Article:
Sophomore full-length 'Wu Hen' finds Kamaal Williams as explorative as ever, channelling R&B, jazz and house through his sun-dappled London jazz sound. But with the incisive legacy of the ex-collaborative Yussef Kamaal album, 'Black Focus', as well as his own debut solo triumph, Dominic Allum explores whether 'Wu Hen' reinforces Williams' status as a visionary of twenty-first century jazz.
Initially emerging onto the scene as one half of London jazz-funk duo Yussef Kamaal, Kamaal Williams has consistently displayed an approach to jazz that encapsulates not only the technical but the experimental side of the genre. Following the disbandment of the group after just one album (albeit a masterpiece), Williams has since lent his talents to various other projects, releasing his debut album under his own name in 2018, as well as exploring further musical landscapes under his DJ moniker, Henry Wu.
It is on his sophomore album 'Wu Hen' however, that we see these two worlds collide perfectly: his ear for beats, production and mixing combining seamlessly with his knowledge and skill of jazz instrumentation. A modern-day jazz bandleader, he assembles a talented ensemble of musicians which, although often results in his keyboard abilities taking a back seat, ensures the record remains a collaborative, spiritual endeavour.
This is seen immediately on album opener Street Dreams where the entrancing strings of Miguel Atwood-Ferguson meld with Quinn Mason's sparse saxophone to create an atmosphere of mist and shadows. However, this becomes juxtaposed immediately with the repetitive electronic riff of One More Time, the driving drums of Greg Paul forming the backbone upon which the rest of the band build. Skipping from one idea to the next, Williams allows each track to dissolve into one another, the listener being given access to his subconscious as we drift in and out of various musical dreams, every possible tangent being explored and evolved until you can longer remember where you came from.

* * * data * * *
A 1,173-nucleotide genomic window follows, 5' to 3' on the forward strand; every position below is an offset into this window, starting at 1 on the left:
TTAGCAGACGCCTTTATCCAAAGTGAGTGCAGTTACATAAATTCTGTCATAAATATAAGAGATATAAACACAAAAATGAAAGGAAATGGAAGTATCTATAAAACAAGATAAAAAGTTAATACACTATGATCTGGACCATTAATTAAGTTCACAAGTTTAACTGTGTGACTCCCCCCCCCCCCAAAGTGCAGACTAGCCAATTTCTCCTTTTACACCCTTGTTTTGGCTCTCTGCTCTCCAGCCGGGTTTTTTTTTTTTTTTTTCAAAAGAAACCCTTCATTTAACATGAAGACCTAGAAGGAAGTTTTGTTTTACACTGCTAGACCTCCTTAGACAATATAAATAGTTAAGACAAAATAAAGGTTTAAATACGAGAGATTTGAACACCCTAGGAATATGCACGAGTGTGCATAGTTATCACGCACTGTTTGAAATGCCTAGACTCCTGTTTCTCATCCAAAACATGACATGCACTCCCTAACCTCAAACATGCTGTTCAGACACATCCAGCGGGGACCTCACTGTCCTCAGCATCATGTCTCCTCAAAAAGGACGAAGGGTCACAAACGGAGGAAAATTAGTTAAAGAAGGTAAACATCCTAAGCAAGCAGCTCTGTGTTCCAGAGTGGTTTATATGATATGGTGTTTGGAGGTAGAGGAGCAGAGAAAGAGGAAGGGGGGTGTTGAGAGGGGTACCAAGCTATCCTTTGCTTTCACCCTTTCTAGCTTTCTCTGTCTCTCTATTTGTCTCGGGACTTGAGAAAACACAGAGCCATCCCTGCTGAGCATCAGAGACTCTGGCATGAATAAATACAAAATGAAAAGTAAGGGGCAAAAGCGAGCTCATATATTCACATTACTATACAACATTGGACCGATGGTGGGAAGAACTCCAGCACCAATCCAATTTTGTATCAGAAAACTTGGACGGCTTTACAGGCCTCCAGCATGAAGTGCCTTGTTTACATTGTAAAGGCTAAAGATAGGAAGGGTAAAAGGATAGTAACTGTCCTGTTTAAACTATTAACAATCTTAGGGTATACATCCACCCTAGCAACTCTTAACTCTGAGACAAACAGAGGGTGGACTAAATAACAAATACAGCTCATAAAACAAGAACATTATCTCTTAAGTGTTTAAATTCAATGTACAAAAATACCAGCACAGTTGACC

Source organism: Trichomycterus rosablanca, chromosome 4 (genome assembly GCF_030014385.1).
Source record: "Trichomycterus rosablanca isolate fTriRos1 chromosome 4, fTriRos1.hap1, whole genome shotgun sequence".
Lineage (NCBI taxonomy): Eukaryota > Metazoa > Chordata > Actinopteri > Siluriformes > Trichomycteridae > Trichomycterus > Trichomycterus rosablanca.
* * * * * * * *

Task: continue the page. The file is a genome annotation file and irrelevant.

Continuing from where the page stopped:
In a more traditional jazz outing, Pigalle evokes the improvisational atmosphere of New Orleans jazz bars, the track feeling organic both in terms of construction and performance. This is once again contrasted by the polished production of album highlight Save Me, Williams putting the groove centre stage, as the infectious beat is peppered with moments from Rick Leon James’s bass. Proceeded by the equally dance-inducing Mr Wu, it is on these tracks that we see the fusion described by Williams as ‘Wu Funk’ in full flow.
'Williams works in his own genre, incorporating a sphere of musical influences that results in a constantly evolving sound'
Meanwhile, the penultimate Hold On wears its R&B on its sleeve as Kaytranada collaborator Lauran Faith provides an alluring vocal over a click beat that welcomes back the entrancing dream-catcher string once more. Ultimately, Kamaal Williams works in his own genre, incorporating a sphere of musical influences that results in a constantly evolving sound across 'Wu Hen' - the record being constrained neither by convention nor structure, as Williams' endlessly creative mind is allowed to flow freely.
Words by: Dominic Allum
Edited by: Olivia Stock